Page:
Tour de France contention
Team principal Doug Ryder said that Dlamini had a good chance of making his Tour de France debut in 2020, having competed in his first Grand Tour at the Vuelta Espana in 2019.
Ryder is optimistic that Dlamini’s time will come, but he was cautious in his assessment that the kid from Khayelitsha would be ready for the 2020 Tour de France — even if it did somehow go ahead — because of the broken arm setback.
“Nic has been with the NTT programme since he was 16 and he’s really an amazing guy,” Ryder told Daily Maverick. “He came to our training base in Potchefstroom and did his matric through us and he’s been with us for six years.
“In that time, he has really grown to the point where he made our team for the Vuelta last season. Unfortunately, this whole SANParks debacle in December last year has really set him back. It set his training back by more than two months.
“He’s involved in a civil case around that so we can’t say much more, but it will take some time to resolve. In the meantime, Nic has been training and trying to get strong because he is on the shortlist for the Tour de France. He was also eyeing the Olympic Games, but it’s all a question of whether these events actually go ahead this year [this interview was done before the 2020 Tokyo Olympics were postponed to 2021].
“Our cut-off for the Tour de France selection is about 72 hours before it starts. We have a larger squad of about 13-14 riders in contention for the nine places. The route determines the riders we choose and we make the announcement as close as possible to the Tour because riders could suffer injuries. I hope Nic can be in shape to be considered.”
That’s a big if, considering the Tour de France is highly unlikely to go ahead if the current spread and trajectory of the pandemic continues.
Olympic Games postponement might suit Dlamini
For Dlamini though the Olympic Games postponement is to his advantage considering his relative lack of training due to the injury.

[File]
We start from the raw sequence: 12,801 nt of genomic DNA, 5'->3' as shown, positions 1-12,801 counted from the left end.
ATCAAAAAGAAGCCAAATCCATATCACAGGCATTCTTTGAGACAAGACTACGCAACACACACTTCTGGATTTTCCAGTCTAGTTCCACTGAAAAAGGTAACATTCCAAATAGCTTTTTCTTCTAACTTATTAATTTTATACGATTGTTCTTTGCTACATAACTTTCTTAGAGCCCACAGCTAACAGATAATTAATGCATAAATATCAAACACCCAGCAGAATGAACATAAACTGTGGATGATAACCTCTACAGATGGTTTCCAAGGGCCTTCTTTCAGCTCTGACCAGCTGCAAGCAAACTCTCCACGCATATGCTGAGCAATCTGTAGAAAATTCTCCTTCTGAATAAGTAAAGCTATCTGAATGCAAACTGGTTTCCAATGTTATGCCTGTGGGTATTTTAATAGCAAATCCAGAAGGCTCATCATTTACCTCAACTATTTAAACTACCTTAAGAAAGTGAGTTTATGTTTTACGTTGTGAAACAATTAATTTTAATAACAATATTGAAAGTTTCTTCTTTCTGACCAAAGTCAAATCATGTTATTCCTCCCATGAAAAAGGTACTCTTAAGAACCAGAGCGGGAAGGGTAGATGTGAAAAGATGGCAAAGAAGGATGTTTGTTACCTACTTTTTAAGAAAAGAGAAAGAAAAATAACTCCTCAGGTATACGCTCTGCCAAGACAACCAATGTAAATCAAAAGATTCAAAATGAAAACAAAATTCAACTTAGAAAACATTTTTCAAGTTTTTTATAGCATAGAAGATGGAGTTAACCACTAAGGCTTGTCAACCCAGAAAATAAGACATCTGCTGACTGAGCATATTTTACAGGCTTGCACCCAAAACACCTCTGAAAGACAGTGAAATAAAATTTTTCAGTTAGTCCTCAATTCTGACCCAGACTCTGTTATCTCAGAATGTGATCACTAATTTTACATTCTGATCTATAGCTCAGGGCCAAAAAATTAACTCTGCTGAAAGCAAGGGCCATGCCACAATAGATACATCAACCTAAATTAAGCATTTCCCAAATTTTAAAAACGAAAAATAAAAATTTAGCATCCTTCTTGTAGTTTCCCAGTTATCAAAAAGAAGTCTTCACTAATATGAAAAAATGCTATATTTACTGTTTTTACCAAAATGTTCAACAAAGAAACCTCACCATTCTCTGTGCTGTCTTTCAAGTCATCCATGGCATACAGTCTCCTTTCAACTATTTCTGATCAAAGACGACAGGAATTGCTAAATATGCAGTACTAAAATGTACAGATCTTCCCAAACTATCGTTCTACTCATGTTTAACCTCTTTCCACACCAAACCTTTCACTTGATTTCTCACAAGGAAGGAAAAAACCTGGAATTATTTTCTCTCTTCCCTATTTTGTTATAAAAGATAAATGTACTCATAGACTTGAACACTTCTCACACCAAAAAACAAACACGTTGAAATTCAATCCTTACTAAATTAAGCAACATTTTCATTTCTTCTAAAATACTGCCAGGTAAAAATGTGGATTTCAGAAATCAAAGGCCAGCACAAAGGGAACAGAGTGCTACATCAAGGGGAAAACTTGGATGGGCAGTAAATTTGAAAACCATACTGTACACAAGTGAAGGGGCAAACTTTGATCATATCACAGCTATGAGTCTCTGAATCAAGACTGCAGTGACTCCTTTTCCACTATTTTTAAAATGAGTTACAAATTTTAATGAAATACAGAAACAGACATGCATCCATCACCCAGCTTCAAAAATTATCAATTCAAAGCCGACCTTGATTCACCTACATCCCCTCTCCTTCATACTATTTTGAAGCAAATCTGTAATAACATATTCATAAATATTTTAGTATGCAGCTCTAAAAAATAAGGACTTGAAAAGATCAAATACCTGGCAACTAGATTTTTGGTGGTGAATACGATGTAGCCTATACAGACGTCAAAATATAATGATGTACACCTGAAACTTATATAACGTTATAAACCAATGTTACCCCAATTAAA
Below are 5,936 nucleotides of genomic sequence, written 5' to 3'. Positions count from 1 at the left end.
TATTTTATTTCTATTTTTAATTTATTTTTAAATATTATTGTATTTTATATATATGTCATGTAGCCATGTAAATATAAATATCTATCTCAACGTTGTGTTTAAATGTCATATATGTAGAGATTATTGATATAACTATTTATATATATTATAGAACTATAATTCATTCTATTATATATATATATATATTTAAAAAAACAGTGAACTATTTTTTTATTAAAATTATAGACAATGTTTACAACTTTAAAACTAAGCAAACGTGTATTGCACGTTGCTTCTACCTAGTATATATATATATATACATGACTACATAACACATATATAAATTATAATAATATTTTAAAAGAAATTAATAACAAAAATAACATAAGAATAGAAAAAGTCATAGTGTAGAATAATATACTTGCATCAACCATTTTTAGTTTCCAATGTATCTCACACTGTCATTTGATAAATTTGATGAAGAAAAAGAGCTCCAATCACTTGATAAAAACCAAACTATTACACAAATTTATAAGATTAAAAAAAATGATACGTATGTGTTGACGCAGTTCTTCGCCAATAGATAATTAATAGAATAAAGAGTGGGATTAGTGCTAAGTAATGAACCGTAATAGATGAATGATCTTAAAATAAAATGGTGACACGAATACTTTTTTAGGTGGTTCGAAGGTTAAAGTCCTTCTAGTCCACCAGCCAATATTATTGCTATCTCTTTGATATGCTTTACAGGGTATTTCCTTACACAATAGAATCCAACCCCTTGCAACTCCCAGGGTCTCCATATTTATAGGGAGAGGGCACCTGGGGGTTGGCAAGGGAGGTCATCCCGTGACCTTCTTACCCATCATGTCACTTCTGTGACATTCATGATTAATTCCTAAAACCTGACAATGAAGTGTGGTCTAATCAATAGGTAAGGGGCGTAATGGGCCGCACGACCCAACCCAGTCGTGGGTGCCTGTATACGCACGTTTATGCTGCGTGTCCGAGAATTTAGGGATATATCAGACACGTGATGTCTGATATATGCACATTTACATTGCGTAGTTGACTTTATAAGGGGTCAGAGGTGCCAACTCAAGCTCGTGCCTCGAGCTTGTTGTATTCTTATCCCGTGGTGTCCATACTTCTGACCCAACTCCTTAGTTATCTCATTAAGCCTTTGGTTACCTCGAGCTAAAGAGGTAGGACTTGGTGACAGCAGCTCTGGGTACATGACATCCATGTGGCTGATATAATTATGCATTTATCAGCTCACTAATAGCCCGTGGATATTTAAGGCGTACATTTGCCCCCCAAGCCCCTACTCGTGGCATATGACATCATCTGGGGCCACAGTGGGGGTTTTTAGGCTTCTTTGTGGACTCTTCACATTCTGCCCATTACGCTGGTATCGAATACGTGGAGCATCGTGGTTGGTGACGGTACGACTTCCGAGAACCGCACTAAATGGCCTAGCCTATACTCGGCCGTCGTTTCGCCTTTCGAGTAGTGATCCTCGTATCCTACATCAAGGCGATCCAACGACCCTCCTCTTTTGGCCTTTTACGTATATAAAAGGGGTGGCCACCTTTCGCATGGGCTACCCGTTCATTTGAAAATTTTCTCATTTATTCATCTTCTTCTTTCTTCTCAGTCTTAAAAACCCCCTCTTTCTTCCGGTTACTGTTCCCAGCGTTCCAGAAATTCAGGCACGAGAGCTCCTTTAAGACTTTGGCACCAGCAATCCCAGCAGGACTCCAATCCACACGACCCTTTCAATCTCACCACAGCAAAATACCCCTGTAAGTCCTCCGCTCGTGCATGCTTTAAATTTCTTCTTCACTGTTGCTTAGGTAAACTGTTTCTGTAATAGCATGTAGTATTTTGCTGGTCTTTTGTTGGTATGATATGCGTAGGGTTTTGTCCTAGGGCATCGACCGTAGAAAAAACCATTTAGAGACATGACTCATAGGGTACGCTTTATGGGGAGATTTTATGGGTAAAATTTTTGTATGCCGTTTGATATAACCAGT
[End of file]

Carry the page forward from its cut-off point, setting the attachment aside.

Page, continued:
“The broken arm happened at a weird time. I knew that the Olympics were in a few months’ time so my goal was to try and get back and to make it for selection,” Dlamini said.
“To ride the Olympics has always been a dream of mine and representing South Africa would be a big achievement for me, to wear the colours with pride and do a good job. Now that they are postponed it gives me more time to better prepare. I wasn’t quite sure or super confident what my fitness would be like in June, but now that the Games are in 2021, I know that I have a lot of time to prepare and get myself in good condition for the Olympics.
“With the coronavirus and with the readjustment of the calendar it plays into my hands as well, so in a way I have a lot of time to prepare and I don’t have to keep playing catch-up. When racing resumes I’ll pretty much be on the same level as everyone.
“I’m still super motivated and I can’t really wait to get back on the starting line and get to race and put up a good show. I really love the Critérium du Dauphiné [an eight-day stage race near the French Alps every June] for some reason, it’s really a nice race and the atmosphere is amazing. I’d really like to do it again this year and obviously I’d love to do a Grand Tour again this year and use everything that I learnt in last year’s Grand Tour (Vuelta).” DM